LU YUCHEN / AIPS Young Reporters* / BAKU: Living his life as a fan of ice hockey Matthew Sheridan, like many Canadians, had never watched soccer.
However, on a sunny Tuesday afternoon this past week, he spent 4,500 Canadian dollars to fly 13 hours away from home, sitting inside a stadium in Azerbaijan, cheering and shouting out in a local crowd speaking a language of which he did not understand a single word.
Sheridan is father of Canadian U-17 women’s goalkeeper Kailen Sheridan who is only 17 but has already travelled to more countries and regions than her Dad; all thanks to soccer.
Matthew and his wife took their shy daughter to a soccer field 12 years ago, to encourage her to grow in strength and confidence. On the pitch, they found themselves watching something remarkable and new: “Soccer changed her totally.”
In Canada’s 1-0 victory over Colombia in the FIFA U-17 Women’s World Cup, Kailen was confident and sharp-minded as she made decisive saves under the glaring Caspian sun in Group A.
“It’s my first time travelling outside Canada and United States,” said the manager of a children mental care centre in Whitby, Ontario, and who had to save long and hard for his “very expensive” vacation: “We couldn’t afford it but this one, I couldn’t say No.”
Dancing and discipline
Matthew’s wife is at home with their second daughter, a 14-year-old competitive dancer. To Matthew, soccer and dancing have more in common than people might think: both demand money, hours, discipline and commitment.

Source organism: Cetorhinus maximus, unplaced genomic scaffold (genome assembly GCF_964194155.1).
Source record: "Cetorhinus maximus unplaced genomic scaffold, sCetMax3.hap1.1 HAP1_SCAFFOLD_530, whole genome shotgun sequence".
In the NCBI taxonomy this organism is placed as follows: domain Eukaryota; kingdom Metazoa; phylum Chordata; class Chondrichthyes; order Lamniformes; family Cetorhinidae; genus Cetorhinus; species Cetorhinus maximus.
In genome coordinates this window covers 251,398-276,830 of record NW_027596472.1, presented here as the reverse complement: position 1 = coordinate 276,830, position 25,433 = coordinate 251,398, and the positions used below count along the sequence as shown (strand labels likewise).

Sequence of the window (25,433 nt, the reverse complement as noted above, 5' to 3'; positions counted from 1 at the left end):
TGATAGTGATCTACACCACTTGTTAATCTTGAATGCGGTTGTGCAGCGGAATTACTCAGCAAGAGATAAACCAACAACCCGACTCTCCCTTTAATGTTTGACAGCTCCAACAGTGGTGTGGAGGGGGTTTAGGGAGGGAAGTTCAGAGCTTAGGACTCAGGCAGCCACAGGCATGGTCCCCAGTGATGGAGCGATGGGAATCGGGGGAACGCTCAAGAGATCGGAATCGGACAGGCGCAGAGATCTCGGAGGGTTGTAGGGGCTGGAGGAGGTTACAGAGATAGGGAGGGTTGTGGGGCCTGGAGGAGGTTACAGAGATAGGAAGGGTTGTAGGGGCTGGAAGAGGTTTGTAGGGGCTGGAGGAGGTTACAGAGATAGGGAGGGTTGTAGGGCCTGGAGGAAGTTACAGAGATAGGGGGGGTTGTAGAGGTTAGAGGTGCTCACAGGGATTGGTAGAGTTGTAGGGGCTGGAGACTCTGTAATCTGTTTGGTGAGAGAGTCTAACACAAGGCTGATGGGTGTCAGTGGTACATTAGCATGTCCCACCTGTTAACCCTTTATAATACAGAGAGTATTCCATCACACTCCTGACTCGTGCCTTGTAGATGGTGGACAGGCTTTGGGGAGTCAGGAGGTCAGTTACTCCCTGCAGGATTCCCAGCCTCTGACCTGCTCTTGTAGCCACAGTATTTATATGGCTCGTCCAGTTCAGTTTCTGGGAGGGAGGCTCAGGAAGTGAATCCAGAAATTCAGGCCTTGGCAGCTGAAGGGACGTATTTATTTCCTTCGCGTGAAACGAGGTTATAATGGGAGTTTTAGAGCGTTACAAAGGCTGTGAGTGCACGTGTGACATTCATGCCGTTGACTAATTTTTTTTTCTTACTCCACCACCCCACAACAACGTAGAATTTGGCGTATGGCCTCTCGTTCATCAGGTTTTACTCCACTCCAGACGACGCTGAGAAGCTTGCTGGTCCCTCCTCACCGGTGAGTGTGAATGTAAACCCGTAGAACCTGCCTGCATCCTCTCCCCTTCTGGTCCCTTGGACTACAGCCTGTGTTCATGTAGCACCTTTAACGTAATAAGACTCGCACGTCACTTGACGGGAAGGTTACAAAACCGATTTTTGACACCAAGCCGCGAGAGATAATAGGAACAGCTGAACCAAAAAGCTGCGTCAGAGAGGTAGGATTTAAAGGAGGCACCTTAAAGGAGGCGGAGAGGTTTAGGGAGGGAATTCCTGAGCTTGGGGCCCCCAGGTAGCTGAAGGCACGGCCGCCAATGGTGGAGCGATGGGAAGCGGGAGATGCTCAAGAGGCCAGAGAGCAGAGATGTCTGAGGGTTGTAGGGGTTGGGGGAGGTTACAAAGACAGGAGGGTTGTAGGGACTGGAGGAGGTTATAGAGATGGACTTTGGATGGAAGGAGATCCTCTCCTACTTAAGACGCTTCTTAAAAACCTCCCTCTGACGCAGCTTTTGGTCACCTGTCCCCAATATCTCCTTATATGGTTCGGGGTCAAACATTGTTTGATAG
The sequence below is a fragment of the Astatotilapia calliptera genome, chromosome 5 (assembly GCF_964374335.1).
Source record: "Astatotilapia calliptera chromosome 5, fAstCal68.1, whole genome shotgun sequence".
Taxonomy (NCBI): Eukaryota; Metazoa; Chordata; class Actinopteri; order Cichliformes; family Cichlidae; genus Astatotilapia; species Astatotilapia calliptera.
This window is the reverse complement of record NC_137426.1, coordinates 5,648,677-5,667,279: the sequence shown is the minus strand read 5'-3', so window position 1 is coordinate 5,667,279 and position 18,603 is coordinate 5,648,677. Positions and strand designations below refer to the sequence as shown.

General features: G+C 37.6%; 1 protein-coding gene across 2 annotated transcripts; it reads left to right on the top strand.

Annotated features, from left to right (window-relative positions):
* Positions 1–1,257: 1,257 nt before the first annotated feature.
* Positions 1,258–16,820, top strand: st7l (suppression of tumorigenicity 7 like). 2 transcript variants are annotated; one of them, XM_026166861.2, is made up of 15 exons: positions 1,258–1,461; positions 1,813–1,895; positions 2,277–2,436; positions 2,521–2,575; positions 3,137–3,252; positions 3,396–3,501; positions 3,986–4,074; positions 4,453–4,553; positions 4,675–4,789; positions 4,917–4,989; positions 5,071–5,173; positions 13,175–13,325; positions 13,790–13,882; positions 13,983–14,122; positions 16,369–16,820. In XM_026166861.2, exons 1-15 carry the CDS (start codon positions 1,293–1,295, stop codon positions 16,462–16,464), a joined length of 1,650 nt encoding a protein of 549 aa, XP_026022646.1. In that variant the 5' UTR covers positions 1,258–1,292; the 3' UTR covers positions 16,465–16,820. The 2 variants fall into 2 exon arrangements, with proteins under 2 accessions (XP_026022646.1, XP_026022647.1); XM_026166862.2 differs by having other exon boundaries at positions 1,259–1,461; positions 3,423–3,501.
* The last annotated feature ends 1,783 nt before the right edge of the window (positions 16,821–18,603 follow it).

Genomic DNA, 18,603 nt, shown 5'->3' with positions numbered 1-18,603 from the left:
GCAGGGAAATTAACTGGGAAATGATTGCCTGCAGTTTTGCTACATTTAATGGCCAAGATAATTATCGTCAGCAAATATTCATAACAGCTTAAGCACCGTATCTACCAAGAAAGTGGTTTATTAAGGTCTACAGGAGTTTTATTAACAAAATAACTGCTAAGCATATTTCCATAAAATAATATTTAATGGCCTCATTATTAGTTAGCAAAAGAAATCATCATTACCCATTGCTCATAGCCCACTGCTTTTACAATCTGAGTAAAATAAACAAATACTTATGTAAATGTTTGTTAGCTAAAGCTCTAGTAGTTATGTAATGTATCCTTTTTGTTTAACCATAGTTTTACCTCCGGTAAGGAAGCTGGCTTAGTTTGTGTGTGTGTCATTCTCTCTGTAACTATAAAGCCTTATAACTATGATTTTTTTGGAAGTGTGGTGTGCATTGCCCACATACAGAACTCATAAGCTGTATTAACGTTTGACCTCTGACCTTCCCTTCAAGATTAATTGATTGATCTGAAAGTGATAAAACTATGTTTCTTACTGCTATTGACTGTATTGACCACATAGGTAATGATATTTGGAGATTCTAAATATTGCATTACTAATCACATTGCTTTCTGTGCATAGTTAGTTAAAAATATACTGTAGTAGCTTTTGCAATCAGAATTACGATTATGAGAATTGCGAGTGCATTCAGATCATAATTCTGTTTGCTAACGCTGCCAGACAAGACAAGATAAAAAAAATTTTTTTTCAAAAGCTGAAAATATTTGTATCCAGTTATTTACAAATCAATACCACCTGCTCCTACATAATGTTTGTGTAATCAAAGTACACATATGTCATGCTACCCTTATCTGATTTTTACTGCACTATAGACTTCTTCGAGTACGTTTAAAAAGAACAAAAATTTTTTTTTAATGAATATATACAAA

Apart from that, keeping balance between training and study was the most challenging issue for Kailen and her sister.
Kailen needed to travel a lot, so she missed a lot of school and she had to work extra hard. Fortunately her school was “very helpful, flexible and understanding”. Canad also had a tutor on the team to help with the class and homework, two hours a day. Last semester, Kailen missed six weeks of school because of soccer but she got all four courses A in the end. After returning home, Kailen will soon be off again – to a university in theUS.
“It was very hard. Believe me. But she did it. It can be done. You just need to be focus,” says one proud father. “It’s just about watching your daughter growing up and doing things that she loves. What’s important to us is that she did her best and she had fun.”
** AIPS, the international sports media association, is running a Young Reporters course at the FIFA U-17 Women’s World Cup with the co-operation of FIFA and supported by the Azeri Ministry of Youth & Sport
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